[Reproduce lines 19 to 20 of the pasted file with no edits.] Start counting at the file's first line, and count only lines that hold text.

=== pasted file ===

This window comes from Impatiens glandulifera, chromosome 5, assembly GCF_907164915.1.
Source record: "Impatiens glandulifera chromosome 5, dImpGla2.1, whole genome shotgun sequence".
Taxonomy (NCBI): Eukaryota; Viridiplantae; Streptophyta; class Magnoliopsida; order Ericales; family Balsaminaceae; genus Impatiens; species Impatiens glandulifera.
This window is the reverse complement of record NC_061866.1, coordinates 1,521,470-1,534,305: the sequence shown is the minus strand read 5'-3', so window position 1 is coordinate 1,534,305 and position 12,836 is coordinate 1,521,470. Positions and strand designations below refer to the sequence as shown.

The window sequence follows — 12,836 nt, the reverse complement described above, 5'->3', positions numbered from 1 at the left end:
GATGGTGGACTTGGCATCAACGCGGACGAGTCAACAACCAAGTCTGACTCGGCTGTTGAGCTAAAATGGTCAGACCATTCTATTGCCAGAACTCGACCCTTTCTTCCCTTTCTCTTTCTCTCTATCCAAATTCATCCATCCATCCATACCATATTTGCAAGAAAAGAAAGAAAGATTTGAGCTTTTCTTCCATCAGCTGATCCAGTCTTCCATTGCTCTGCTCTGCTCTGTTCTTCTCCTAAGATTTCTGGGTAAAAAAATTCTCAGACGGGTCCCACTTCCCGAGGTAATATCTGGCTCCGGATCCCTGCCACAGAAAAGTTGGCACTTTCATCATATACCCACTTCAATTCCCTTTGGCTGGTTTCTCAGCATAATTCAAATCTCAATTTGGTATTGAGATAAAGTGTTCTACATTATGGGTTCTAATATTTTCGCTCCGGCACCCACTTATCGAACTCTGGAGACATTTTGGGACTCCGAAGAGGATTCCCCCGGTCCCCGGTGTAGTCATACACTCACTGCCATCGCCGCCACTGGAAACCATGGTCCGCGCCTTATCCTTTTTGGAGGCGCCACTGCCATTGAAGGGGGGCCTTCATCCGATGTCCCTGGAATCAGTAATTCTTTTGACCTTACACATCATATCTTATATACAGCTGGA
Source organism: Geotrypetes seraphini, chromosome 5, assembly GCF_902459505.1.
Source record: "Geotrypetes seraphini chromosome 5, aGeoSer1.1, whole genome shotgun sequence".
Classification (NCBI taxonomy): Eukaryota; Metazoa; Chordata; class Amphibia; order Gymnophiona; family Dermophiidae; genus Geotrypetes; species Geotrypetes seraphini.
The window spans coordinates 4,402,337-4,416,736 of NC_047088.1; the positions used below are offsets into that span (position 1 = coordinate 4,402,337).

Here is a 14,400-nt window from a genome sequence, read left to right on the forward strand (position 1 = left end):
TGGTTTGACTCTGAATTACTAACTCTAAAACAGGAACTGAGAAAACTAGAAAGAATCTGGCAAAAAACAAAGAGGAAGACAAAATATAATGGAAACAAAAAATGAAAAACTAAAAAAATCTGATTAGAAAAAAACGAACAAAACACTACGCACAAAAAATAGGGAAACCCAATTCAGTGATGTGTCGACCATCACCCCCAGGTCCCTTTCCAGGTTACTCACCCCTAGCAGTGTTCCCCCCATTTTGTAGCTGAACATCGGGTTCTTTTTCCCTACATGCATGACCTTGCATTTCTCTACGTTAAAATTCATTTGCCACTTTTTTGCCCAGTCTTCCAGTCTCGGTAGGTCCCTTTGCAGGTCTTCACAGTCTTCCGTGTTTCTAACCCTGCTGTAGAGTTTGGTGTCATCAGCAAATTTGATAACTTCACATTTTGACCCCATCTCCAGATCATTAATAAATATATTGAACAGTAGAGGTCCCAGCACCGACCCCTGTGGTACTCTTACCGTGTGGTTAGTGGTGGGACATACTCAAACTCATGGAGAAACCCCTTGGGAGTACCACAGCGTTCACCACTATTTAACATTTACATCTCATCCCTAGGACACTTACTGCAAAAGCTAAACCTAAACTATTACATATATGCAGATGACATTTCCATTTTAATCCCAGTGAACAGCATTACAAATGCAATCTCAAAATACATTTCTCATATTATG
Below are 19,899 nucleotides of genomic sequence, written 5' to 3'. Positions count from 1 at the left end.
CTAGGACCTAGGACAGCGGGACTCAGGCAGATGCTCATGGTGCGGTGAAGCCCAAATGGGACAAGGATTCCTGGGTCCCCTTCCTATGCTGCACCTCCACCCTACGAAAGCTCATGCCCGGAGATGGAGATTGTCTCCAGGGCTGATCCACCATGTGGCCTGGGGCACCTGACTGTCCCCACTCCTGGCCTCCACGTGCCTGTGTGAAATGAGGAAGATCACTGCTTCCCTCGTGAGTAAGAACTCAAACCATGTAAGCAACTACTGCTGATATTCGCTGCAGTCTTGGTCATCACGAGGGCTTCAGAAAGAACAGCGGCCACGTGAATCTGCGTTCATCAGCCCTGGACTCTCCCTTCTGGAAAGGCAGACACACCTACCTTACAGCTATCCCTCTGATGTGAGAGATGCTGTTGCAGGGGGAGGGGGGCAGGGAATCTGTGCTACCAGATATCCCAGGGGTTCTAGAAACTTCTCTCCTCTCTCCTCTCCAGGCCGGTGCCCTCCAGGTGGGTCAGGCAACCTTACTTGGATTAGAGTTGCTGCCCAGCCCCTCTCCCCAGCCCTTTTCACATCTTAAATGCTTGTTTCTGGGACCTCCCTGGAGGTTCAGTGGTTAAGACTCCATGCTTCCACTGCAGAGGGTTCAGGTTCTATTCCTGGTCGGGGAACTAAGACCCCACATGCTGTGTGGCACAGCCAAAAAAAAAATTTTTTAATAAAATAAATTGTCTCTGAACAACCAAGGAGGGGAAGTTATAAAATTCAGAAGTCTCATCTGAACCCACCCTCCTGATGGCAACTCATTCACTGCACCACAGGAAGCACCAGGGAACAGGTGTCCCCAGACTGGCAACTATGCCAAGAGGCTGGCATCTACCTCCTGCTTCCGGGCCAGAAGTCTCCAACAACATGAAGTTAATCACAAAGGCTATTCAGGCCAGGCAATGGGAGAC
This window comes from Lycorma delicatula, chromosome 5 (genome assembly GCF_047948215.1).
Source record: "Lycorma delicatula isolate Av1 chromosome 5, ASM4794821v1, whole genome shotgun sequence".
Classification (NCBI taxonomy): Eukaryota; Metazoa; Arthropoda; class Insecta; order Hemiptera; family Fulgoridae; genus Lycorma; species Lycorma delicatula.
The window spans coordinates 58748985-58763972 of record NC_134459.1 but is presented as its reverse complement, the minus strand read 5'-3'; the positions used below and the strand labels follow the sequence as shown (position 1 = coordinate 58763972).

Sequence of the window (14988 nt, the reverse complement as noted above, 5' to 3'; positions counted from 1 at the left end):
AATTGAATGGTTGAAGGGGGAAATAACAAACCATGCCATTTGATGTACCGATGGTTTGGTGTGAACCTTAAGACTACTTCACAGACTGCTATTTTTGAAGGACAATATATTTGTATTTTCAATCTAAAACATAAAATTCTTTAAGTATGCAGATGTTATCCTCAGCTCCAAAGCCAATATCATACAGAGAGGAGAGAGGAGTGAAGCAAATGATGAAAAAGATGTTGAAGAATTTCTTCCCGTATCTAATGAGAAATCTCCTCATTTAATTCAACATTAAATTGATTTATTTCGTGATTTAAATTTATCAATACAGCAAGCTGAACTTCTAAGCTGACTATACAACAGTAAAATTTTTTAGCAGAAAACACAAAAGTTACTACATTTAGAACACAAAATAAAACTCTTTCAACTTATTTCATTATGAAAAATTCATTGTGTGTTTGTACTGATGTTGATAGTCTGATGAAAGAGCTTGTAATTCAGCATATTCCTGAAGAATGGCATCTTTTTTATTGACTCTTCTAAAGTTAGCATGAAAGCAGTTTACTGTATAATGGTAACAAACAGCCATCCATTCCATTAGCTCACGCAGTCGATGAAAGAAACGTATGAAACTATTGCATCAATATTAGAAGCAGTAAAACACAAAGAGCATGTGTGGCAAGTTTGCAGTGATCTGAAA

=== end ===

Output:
Sequence of the window (14988 nt, the reverse complement as noted above, 5' to 3'; positions counted from 1 at the left end):
AATTGAATGGTTGAAGGGGGAAATAACAAACCATGCCATTTGATGTACCGATGGTTTGGTGTGAACCTTAAGACTACTTCACAGACTGCTATTTTTGAAGGACAATATATTTGTATTTTCAATCTAAAACATAAAATTCTTTAAGTATGCAGATGTTATCCTCAGCTCCAAAGCCAATATCATACAGAGAGGAGAGAGGAGTGAAGCAAATGATGAAAAAGATGTTGAAGAATTTCTTCCCGTATCTAATGAGAAATCTCCTCATTTAATTCAACATTAAATTGATTTATTTCGTGATTTAAATTTATCAATACAGCAAGCTGAACTTCTAAGCTGACTATACAACAGTAAAATTTTTTAGCAGAAAACACAAAAGTTACTACATTTAGAACACAAAATAAAACTCTTTCAACTTATTTCATTATGAAAAATTCATTGTGTGTTTGTACTGATGTTGATAGTCTGATGAAAGAGCTTGTAATTCAGCATATTCCTGAAGAATGGCATCTTTTTTATTGACTCTTCTAAAGTTAGCATGAAAGCAGTTTACTGTATAATGGTAACAAACAGCCATCCATTCCATTAGCTCACGCAGTCGATGAAAGAAACGTATGAAACTATTGCATCAATATTAGAAGCAGTAAAACACAAAGAGCATGTGTGGCAAGTTTGCAGTGATCTGAAA